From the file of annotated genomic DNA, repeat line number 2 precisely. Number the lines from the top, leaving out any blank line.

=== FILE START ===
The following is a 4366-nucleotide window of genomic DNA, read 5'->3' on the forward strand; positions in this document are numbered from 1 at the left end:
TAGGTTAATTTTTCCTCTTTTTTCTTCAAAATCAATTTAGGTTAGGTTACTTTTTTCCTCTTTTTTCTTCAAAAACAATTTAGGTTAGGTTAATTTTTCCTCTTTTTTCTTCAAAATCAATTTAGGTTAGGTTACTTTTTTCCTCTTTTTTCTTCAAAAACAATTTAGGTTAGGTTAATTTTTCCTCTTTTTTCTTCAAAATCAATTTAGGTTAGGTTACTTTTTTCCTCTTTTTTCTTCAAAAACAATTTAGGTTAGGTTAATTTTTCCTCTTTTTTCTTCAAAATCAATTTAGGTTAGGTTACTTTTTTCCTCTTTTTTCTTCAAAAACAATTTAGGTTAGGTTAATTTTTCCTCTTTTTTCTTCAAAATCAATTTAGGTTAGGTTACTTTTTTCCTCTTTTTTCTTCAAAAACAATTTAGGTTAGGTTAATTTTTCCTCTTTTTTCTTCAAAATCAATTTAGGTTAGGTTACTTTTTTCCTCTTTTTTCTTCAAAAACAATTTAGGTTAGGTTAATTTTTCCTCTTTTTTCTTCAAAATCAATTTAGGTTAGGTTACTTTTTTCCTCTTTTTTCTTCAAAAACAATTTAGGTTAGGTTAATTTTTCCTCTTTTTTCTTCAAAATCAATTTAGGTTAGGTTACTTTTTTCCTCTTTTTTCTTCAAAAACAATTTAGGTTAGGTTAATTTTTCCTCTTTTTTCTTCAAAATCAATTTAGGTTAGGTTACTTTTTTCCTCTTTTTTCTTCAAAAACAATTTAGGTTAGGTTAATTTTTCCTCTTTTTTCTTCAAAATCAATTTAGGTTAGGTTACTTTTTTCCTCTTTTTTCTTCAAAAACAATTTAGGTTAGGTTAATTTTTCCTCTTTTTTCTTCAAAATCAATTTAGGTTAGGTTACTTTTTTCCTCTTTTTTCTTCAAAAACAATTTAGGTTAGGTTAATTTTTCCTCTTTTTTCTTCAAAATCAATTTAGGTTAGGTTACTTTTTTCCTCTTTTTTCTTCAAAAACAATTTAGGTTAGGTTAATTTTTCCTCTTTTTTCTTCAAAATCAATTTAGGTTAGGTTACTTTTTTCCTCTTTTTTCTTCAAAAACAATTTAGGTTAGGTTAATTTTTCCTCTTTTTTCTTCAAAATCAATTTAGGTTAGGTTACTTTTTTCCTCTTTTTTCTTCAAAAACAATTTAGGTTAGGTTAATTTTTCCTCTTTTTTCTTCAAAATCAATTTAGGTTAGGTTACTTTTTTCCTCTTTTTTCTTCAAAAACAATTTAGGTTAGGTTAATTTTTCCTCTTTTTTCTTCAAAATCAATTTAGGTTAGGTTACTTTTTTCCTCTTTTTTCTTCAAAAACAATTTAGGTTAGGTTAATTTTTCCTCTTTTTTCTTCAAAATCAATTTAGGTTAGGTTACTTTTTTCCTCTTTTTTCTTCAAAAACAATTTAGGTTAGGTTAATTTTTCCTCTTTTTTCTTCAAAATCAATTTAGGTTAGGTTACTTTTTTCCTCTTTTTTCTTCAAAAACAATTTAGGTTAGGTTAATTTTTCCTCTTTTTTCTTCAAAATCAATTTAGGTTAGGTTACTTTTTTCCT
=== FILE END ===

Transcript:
TAGGTTAATTTTTCCTCTTTTTTCTTCAAAATCAATTTAGGTTAGGTTACTTTTTTCCTCTTTTTTCTTCAAAAACAATTTAGGTTAGGTTAATTTTTCCTCTTTTTTCTTCAAAATCAATTTAGGTTAGGTTACTTTTTTCCTCTTTTTTCTTCAAAAACAATTTAGGTTAGGTTAATTTTTCCTCTTTTTTCTTCAAAATCAATTTAGGTTAGGTTACTTTTTTCCTCTTTTTTCTTCAAAAACAATTTAGGTTAGGTTAATTTTTCCTCTTTTTTCTTCAAAATCAATTTAGGTTAGGTTACTTTTTTCCTCTTTTTTCTTCAAAAACAATTTAGGTTAGGTTAATTTTTCCTCTTTTTTCTTCAAAATCAATTTAGGTTAGGTTACTTTTTTCCTCTTTTTTCTTCAAAAACAATTTAGGTTAGGTTAATTTTTCCTCTTTTTTCTTCAAAATCAATTTAGGTTAGGTTACTTTTTTCCTCTTTTTTCTTCAAAAACAATTTAGGTTAGGTTAATTTTTCCTCTTTTTTCTTCAAAATCAATTTAGGTTAGGTTACTTTTTTCCTCTTTTTTCTTCAAAAACAATTTAGGTTAGGTTAATTTTTCCTCTTTTTTCTTCAAAATCAATTTAGGTTAGGTTACTTTTTTCCTCTTTTTTCTTCAAAAACAATTTAGGTTAGGTTAATTTTTCCTCTTTTTTCTTCAAAATCAATTTAGGTTAGGTTACTTTTTTCCTCTTTTTTCTTCAAAAACAATTTAGGTTAGGTTAATTTTTCCTCTTTTTTCTTCAAAATCAATTTAGGTTAGGTTACTTTTTTCCTCTTTTTTCTTCAAAAACAATTTAGGTTAGGTTAATTTTTCCTCTTTTTTCTTCAAAATCAATTTAGGTTAGGTTACTTTTTTCCTCTTTTTTCTTCAAAAACAATTTAGGTTAGGTTAATTTTTCCTCTTTTTTCTTCAAAATCAATTTAGGTTAGGTTACTTTTTTCCTCTTTTTTCTTCAAAAACAATTTAGGTTAGGTTAATTTTTCCTCTTTTTTCTTCAAAATCAATTTAGGTTAGGTTACTTTTTTCCTCTTTTTTCTTCAAAAACAATTTAGGTTAGGTTAATTTTTCCTCTTTTTTCTTCAAAATCAATTTAGGTTAGGTTACTTTTTTCCTCTTTTTTCTTCAAAAACAATTTAGGTTAGGTTAATTTTTCCTCTTTTTTCTTCAAAATCAATTTAGGTTAGGTTACTTTTTTCCTCTTTTTTCTTCAAAAACAATTTAGGTTAGGTTAATTTTTCCTCTTTTTTCTTCAAAATCAATTTAGGTTAGGTTACTTTTTTCCTCTTTTTTCTTCAAAAACAATTTAGGTTAGGTTAATTTTTCCTCTTTTTTCTTCAAAATCAATTTAGGTTAGGTTACTTTTTTCCTCTTTTTTCTTCAAAAACAATTTAGGTTAGGTTAATTTTTCCTCTTTTTTCTTCAAAATCAATTTAGGTTAGGTTACTTTTTTCCTCTTTTTTCTTCAAAAACAATTTAGGTTAGGTTAATTTTTCCTCTTTTTTCTTCAAAATCAATTTAGGTTAGGTTACTTTTTTCCT